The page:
Over at Public History Commons, Charlotte Mires writes about the limitations of her first book–Independence Hall in American Memory.
With that book, first published in 2002, I achieved tenure and promotion, and I was pleased to generate some new conversation about the long history of a landmark most commonly associated with the Declaration of Independence and the Constitution. But while the monograph opened some doors (and perhaps some minds), it also carried with it some inherent limitations.
Ironically enough for a book dealing with public history, it was going to be difficult for the public to gain access to the work. Part of this was simply the price of the hardcover book, which started at $34.95 but escalated over time to $47.50. And ironically enough for a book about a structure, the architecture of the monograph itself presented challenges for some readers. While my introduction delved into scholarly literature and proposed a model for understanding the role of buildings in constructing public memory, readers or onsite interpreters looking for good stories needed to jump ahead to find them. Even the best stories appeared briefly in the book, while the very rich documents behind them remained stored away in my files.
Yes, yes yes! Mires has put into words something I have been thinking about for a long time. My first monograph, The Way of Improvement Leads Home: Philip Vickers Fithian and the Rural Enlightenment in Early America (also published with the University of Pennsylvania Press) is filled with stories and even some narrative, but some non-academic readers have complained about the academic jargon and theory in a few parts of the book. While the book has had a cross-over appeal (due mostly to my non-academic talks), I often wonder if I should have just written the book for the general history buff so I could really play with the narrative and bring Fithian’s diaries to life. But in the end, I know I made the right decision. I needed this book to establish myself as an early American historian. I coined phrases such “cosmopolitan rootedness” and “rural Enlightenment” that were important to my ongoing respectability as a scholar.
The Way of Improvement Leads Home appeared in paperback about a year after the original hardback was published, so I was able to pitch a much more affordable book ($18.96 today at Amazon!) to public audiences, but after this experience I wondered, and still wonder, if I want to write another university press monograph that no one is going to read because of price. I am not opposed to publishing again with a university press, but I wonder if price point can be part of a contract negotiation. (Has anyone negotiated this way?).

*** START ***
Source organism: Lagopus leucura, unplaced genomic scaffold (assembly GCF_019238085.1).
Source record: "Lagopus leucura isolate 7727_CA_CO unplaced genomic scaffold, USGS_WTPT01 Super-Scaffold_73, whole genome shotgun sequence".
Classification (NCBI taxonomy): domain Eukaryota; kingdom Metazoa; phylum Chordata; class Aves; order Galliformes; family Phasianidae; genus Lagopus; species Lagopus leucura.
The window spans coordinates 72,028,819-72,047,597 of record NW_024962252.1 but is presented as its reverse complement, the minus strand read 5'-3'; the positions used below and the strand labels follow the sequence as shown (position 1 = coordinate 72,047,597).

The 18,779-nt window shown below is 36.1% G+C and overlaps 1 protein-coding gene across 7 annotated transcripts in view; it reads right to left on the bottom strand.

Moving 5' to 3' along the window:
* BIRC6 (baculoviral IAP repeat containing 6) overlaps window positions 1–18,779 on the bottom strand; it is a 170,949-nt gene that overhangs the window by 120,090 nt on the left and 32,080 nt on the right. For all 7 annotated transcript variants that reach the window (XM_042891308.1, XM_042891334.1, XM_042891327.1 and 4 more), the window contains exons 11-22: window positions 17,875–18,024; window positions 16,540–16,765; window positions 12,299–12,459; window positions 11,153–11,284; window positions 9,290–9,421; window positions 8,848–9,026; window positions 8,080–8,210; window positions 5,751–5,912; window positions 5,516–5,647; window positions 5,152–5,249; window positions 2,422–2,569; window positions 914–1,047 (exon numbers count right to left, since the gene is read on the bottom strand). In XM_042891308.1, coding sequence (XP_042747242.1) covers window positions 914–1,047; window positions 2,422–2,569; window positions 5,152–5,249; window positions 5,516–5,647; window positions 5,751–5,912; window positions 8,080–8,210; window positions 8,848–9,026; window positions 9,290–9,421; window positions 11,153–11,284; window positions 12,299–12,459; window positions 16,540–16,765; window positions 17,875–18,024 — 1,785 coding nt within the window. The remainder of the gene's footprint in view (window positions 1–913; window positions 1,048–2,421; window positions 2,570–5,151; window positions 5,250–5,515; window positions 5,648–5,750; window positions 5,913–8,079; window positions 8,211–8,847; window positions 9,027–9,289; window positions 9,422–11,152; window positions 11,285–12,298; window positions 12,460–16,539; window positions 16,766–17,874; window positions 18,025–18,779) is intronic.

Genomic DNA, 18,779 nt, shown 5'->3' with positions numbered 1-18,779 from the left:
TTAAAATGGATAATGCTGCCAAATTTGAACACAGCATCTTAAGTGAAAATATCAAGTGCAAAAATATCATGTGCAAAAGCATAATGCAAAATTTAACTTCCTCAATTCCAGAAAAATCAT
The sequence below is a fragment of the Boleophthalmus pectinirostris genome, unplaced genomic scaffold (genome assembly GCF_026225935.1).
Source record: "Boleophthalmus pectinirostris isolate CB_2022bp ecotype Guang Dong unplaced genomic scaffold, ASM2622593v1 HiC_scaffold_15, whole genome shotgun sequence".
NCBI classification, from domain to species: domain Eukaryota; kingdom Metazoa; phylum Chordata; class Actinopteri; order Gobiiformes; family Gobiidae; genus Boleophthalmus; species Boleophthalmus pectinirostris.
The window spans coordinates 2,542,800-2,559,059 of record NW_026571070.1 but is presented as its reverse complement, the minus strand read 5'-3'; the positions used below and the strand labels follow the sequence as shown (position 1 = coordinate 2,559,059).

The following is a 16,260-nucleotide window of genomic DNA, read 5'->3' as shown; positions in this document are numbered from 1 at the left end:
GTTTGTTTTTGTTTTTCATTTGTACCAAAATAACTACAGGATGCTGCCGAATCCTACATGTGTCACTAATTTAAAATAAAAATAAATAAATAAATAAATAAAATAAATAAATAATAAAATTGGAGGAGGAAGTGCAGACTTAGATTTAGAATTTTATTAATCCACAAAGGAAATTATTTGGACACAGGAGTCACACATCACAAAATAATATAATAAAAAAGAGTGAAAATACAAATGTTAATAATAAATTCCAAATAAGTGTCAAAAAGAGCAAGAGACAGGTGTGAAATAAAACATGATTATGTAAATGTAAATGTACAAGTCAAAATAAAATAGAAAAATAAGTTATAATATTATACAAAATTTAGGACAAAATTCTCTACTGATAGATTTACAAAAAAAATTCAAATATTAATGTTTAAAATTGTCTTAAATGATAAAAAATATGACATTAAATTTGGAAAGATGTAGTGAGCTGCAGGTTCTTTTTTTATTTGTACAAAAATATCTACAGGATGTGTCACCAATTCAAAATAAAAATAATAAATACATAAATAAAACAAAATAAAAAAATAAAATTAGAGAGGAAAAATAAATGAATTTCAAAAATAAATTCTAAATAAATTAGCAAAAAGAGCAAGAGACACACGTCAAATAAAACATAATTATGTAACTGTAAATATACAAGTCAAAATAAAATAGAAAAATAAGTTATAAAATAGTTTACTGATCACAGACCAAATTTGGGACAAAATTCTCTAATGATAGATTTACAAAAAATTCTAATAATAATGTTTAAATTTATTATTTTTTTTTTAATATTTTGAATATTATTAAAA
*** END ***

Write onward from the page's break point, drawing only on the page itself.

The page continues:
Though the hardback version of Independence Hall in American Memory may still be overpriced, the new paperback version is not ($22.46 today at Amazon!). And Mires has thought of some creative ways to reach those who were not exposed to the book when it was released in hardback in 2002. Along these lines, she has created a companion website for the book complete with teaching guides, documents, more illustrations, and additional content. What a great idea.
Here is a taste of Mires’s post:
Fast-forward to 2014. Independence Hall in American Memory is finally available in paperback with a companion website (http://independencehall-americanmemory.com) to make the work more accessible for teachers, interpreters, and the public. Websites are of course much easier to build today than they were at the time when my book was first published. I had help from Stephanie Brown at the University of Pennsylvania Press, who created the WordPress website, and then I populated it with all those things that I wished had been more accessible all along. First I consulted with two of the ranger interpreters at Independence National Historical Park, Renee Albertoli and Bill Caughlan, to ask what they would most like to see. From them came the suggestions for highlighting the fugitive slave hearings that took place in Independence Hall in the 1850s, for providing information about protests and demonstrations in and around the building, and for a timeline for ready reference. Along with this valuable advice, Christian Higgins and Andrea Ashby at the park’s Library and Archives offered their partnership in helping to locate and provide illustrations.
I wrote two teaching guides for publication on the website–one specifically for public history teaching and professional development and the other for US history courses. Similar to the teaching companions often available with textbooks, these include chapter summaries, discussion questions, and active-learning activities for classes or staff development workshops. The website also has allowed me to extend beyond the original content of the book. For example, it hosts a step-by-step case study of the President’s House site in Philadelphia, which after the book’s publication became a matter of controversy related to the presence of slavery in George Washington’s household. Throughout the website are links to documents, many of them transcribed from my research files.